Boards have to ensure resources and liabilities of the MFIs are used appropriately: Technically, we know that board members are placed in their positions by shareholders. But once the board is in place, it has responsibilities that go beyond the interest of owners. In deposit taking institutions for example, the interest of depositors is critical to directors. Directors are in position of trust – a fiduciary – position and are required to demonstrate high level of trust and accountability. Risk assessment and introduction of risk mitigating measures, approval of detailed policies and procedures manuals covering key functional areas and assurance of their relevance and appropriate use in the MFI are some of the tools MFI boards use to ensure their fiduciary roles are undertaken. A board that cannot be trusted to serve the utmost interest of stakeholders cannot be described as a “competent” board.

Competent boards exercise oversight: Boards do not manage and yet are required to know and assure themselves and other stakeholders that the MFI is executing the agreed strategic direction; is in compliance with all legal obligations and is keeping assets and liabilities in a manner that ensures protection of the interest of all stakeholders. Boards exercise oversight in different ways, but the most significant ones include predetermination of benchmarks to guide management and MFI performance; receipt of periodic reports and updates from senior management; and meetings with senior management as a board or through sub committees to require explanations regarding indicators outside the benchmarks. A major responsibility of the MFI board is to determine its own A board information needs for carrying out oversight instead of relying on the management team to determine what the board should know. For example, a board that approves an annual budget will ask for periodic (quarterly) reports on the budget performance with detailed explanations regarding line items outside tolerable limits. The loan portfolio report, financial assets and liabilities maturity analyses reports, summary periodic financial performance and position reports , branch and product performance analyses reports, customer complaints and resolution analyses reports and prudential reports already submitted to the regulator are some of the basic reports that competent boards use for carrying out oversight. The board also relies on the periodic report of the internal auditor to assure itself on the performance of the MFI and compliance with approved policies and procedures. Where the board is unsatisfied they make proposals for specific actions to be undertaken. The board work is involving and directors need to embrace training and skills development. One consideration is coopting non board members who are experts to help the board in its work. The final decision will however come from the MFI board.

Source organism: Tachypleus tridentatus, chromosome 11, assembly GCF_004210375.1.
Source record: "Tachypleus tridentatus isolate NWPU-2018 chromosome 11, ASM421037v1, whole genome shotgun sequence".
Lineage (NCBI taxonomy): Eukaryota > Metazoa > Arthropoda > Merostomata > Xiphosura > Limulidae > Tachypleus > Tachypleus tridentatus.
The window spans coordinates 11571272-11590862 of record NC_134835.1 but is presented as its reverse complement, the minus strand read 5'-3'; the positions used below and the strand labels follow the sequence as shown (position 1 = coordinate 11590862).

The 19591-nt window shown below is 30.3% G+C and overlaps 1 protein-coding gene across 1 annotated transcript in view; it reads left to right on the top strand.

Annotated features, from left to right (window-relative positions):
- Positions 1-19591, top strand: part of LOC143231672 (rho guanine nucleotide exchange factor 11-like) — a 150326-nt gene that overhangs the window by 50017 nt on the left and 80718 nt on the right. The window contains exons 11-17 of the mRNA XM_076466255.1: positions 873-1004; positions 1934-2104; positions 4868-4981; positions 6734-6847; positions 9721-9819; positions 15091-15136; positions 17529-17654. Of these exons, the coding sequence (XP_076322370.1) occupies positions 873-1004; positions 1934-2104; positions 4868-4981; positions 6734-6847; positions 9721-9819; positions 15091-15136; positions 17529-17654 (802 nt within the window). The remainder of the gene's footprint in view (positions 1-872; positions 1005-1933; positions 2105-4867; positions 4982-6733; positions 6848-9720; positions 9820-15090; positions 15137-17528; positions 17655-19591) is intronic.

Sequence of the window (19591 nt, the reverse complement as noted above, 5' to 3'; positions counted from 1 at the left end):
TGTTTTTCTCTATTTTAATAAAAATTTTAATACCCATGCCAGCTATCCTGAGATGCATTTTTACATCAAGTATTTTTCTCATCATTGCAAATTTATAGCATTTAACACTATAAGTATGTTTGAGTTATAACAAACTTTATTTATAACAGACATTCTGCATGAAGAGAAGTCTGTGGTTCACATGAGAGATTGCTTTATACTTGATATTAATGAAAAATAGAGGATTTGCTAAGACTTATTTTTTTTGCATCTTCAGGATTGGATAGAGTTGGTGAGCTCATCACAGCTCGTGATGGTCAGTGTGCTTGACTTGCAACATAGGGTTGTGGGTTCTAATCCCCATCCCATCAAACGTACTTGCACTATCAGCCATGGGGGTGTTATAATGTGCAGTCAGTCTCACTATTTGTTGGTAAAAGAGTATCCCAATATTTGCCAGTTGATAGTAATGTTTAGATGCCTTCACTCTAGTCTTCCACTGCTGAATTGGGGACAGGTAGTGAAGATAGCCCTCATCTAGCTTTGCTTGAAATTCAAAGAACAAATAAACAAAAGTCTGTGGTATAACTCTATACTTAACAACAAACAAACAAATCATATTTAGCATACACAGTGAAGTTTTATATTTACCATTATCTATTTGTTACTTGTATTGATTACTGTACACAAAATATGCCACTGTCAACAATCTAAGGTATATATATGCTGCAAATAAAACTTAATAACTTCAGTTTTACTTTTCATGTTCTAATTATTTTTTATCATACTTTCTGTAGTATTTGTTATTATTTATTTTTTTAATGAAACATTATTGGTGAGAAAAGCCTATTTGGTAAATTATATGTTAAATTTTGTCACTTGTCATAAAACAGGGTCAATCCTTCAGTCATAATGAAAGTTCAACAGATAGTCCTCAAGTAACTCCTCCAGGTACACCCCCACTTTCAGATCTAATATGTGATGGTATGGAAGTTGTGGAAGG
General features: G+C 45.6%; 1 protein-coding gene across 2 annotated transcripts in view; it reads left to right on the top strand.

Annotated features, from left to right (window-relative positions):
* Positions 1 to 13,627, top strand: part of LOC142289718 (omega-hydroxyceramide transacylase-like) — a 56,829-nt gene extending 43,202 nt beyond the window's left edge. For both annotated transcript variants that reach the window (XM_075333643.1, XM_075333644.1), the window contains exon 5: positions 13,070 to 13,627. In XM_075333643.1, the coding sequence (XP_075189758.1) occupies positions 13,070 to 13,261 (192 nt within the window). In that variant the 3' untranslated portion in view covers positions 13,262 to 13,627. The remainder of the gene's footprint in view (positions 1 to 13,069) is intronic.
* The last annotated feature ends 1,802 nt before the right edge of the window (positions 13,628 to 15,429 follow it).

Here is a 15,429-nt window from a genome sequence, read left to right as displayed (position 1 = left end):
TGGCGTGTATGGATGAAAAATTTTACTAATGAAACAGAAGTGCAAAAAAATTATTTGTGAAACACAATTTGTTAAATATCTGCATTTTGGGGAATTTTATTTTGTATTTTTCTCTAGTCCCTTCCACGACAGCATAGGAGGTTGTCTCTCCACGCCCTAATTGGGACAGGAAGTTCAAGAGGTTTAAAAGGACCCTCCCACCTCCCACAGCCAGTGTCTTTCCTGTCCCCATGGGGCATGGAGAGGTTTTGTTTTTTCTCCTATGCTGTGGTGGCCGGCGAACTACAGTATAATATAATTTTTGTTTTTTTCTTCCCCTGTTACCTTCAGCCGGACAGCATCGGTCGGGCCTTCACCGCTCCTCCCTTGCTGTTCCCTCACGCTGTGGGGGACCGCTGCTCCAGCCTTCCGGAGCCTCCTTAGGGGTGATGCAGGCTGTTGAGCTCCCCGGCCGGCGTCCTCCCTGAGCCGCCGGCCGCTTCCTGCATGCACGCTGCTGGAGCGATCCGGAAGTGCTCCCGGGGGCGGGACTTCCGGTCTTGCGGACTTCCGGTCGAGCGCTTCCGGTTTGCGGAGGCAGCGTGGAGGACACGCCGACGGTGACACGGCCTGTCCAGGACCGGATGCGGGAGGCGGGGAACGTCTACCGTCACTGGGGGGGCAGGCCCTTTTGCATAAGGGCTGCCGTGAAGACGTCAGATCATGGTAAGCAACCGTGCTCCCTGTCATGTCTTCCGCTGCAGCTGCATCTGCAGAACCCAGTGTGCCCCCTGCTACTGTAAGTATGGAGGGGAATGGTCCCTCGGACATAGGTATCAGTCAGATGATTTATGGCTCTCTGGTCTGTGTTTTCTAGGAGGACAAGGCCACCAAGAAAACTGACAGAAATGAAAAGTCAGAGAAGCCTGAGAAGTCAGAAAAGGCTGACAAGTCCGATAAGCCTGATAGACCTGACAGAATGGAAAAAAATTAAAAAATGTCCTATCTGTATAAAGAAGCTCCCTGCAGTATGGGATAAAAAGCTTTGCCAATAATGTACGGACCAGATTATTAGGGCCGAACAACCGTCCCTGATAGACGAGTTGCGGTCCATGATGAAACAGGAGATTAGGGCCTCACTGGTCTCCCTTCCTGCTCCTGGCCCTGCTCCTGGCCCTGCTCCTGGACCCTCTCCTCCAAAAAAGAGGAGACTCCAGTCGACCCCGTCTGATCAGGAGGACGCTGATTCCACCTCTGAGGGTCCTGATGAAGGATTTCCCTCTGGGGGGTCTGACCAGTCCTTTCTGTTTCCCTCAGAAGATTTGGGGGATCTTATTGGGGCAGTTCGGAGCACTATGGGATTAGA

Continuous training of and periodic changes in board members: The need for continuous training is important in areas that affect board operations. Boards need to approve budgets for board training and create mechanisms for replacing members as part of board renewal. Boards should build training into board meetings and must adhere to term limits for members to facilitate changes in board composition. Boards must also review their own performance as a board, review the performance of the board chair and each director, if for nothing at all, this will be for continuous improvement and lead to the creation of “competent”MFI boards.

Concluding Thoughts

Do you have a competent board? Well whether competent or incompetent, the relevance of MFI boards to the performance of the MFI cannot be ignored. MFI boards need to go back to the drawing board periodically to learn and formulate strategies that will make board room discussions and decisions beneficial to the MFI. There are MFI owners who do not allow the practice of good corporate governance, yet in these situations, there are board members who remain on the board as if all is well. If you find yourself in such a position kindly resign but before then report the misbehavior to the regulator. I believe that at the end of the day, integrity backed with knowledge will be the key determinants of good corporate governance for MFIs. [SED].